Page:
2017 wrapped up an extremely difficult time for us. If you’ve read previous posts, you’ll know we encountered drought so severe (despite doing everything possible!) that it affected the health of our cattle. Of course it affected the pocket book, but when you’ve been entrusted to care for something and everything you did just wasn’t enough…it’s heart wrenching. However, tough situations usually lead to deep thinking and intense prayer, so it wasn’t wasted. There is much good that is beginning to come out of this situation: my husband and I are communicating better. Our kids know we welcome their ideas. Our family has pulled closer together. We’ve met new people. We’re looking at things differently and seeking creative solutions.

We were never meant to just feed cows and let them grow. Those are byproducts of being called to bless land, animals, and people. We want land to be better, more fruitful, after we’ve been on it. We want to bless the people around us. We want our animals to thrive.

Only God knows what 2018 will bring and I will trust Him in it. But as I walk into this first day, I’m choosing to toss some baggage, some old thinking and welcome the newness of this fresh start. A new year comes in winter, which is also refreshing. Yes, there is feeding and chores each day, but the land is resting. It is waiting. May our new beginning also we a time of resting and waiting and then proceeding in natural progression.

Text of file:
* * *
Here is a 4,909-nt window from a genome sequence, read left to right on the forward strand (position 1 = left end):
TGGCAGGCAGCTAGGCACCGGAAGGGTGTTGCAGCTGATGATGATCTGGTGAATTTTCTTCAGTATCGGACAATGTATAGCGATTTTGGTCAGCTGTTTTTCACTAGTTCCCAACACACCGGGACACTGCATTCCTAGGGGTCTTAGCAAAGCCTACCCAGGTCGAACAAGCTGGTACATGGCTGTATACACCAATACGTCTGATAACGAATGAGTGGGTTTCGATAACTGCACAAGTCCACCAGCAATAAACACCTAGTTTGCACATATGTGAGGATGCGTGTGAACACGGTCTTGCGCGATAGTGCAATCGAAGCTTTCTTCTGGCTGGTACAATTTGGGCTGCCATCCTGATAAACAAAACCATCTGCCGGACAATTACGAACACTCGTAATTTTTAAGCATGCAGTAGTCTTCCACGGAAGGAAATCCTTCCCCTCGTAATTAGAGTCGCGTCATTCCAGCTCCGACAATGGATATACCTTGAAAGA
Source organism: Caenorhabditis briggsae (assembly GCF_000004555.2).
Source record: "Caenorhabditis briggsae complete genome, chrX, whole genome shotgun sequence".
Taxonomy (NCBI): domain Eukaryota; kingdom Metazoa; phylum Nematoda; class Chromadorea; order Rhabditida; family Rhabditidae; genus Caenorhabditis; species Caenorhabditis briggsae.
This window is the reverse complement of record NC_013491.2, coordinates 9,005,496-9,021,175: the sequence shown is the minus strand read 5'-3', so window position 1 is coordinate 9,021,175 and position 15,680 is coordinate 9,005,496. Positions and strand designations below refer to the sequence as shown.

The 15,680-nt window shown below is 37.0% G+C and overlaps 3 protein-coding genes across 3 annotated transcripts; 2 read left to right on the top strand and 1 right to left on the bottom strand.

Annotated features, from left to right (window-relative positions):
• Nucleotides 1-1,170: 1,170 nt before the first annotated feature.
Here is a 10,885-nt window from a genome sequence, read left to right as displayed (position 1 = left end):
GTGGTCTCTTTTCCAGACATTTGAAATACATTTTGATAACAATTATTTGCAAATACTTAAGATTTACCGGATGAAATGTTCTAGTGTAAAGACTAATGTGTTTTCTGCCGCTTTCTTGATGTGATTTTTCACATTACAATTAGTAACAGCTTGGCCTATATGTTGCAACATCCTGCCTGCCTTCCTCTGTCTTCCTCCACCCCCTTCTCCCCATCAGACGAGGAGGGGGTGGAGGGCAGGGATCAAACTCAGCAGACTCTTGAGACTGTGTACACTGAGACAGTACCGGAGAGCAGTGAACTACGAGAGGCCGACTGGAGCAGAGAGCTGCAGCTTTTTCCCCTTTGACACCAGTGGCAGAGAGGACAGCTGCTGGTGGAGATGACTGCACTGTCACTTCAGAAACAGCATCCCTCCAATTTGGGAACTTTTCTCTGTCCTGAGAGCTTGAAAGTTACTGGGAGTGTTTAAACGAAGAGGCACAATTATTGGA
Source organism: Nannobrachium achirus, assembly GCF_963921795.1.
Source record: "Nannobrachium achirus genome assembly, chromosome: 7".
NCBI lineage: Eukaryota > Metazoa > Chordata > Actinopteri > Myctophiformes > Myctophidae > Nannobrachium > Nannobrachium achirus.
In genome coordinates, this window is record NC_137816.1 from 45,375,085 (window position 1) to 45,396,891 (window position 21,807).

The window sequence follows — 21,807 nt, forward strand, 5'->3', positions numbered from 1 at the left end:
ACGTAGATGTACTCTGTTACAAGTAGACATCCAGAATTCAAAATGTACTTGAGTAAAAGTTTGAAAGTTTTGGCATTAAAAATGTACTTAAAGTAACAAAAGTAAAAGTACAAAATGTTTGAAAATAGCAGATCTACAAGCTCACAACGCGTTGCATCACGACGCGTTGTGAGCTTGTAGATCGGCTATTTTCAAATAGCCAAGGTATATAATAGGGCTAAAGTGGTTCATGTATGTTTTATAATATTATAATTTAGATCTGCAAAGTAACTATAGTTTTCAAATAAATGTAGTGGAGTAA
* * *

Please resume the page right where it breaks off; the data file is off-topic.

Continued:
Blessings my friends!

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The beauty of land resting for the winter.


Out to Summer Pasture
Photo by Janice Cartwright

Yesterday I was able to attend a class about Growing Food Businesses sponsored by AERO. The day circulated around produce and Farmer’s Market opportunities. I’ve not been one to delve into Farmer’s Markets yet, but with our homegrown beef it is something we wanted to know more about. Additional information is almost always helpful for obvious reasons, but it also triggers new thoughts.

There’s something about being in certain groups of people that get your wheels turning. I didn’t know any of these folks and I won’t be seeing them regularly, but the energy present from a group of entrepreneurs certainly was fun. Being with others who want to create something new or use things they have to produce a product that will benefit others reminds me of the fact that we too are entrepreneurs.

I realize that as beef producers we aren’t classically seen as entrepreneurs, but really we are. The definition of entrepreneur is “someone who initiates or finances new commercial enterprises.” (Encarta Dictionary) Some don’t think of ranching as a commercial enterprise, but cattle are bought and sold as a business, so it classifies. Thinking about things in this way makes me want to mull over new ideas, see new perspectives, and dialogue about what’s been working and what hasn’t.

Since we are small scale, the idea we currently have implemented is selling beef directly to consumers. While this isn’t a new idea, what we finish them on isn’t average feed. Our beef are finished on natural forage. Last year they grazed on a cover crop of radishes, turnips, triticale, and sunflowers. When we do grain the steers, we give oats and barley. The cattle that grazed on the cover crop alone (without grain supplementation) gained an average of three pounds a day.

We love seeing things from different angles. It seems imperative to make it in our day and age. What about you? How would a new perspective shift your day? What new ideas can you implement?

Let’s not be afraid to try new things!